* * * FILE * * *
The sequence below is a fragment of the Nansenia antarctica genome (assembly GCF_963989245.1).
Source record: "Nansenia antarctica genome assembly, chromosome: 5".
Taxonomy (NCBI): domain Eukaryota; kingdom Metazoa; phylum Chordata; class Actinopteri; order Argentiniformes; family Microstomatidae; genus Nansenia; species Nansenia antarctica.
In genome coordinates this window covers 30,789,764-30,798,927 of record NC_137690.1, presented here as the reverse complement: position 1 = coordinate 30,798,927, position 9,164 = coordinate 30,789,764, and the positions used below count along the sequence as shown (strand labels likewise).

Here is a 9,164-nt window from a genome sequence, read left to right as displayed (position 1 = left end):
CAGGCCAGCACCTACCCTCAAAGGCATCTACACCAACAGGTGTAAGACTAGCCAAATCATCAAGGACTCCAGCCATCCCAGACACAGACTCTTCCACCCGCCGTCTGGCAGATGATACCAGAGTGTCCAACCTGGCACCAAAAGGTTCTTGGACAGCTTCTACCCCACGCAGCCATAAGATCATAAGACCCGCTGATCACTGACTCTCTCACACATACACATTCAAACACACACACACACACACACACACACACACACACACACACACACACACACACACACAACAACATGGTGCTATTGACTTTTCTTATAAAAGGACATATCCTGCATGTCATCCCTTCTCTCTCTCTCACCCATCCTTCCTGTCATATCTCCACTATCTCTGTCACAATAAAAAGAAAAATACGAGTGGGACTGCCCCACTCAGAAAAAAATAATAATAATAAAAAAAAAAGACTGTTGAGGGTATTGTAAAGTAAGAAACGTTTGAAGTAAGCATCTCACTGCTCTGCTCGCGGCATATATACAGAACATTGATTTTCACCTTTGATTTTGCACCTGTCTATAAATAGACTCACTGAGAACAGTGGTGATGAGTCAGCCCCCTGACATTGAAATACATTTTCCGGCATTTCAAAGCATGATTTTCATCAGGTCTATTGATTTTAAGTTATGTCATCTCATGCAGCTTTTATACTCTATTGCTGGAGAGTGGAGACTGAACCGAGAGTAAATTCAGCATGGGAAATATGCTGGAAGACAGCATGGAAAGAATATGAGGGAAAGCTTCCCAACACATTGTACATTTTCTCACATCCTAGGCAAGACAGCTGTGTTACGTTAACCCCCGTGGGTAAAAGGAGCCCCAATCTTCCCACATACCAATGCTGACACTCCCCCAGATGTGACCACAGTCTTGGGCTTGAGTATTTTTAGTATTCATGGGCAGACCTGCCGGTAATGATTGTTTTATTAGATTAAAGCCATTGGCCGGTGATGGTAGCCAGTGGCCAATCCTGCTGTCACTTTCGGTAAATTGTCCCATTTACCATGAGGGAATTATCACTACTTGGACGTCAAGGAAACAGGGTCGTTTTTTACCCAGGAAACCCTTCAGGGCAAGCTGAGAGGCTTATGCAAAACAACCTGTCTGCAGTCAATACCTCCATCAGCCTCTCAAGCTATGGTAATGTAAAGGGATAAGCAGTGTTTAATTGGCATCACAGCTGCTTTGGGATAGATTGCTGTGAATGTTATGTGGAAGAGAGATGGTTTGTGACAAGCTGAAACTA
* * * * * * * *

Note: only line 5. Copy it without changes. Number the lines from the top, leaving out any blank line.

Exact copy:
Here is a 9,164-nt window from a genome sequence, read left to right as displayed (position 1 = left end):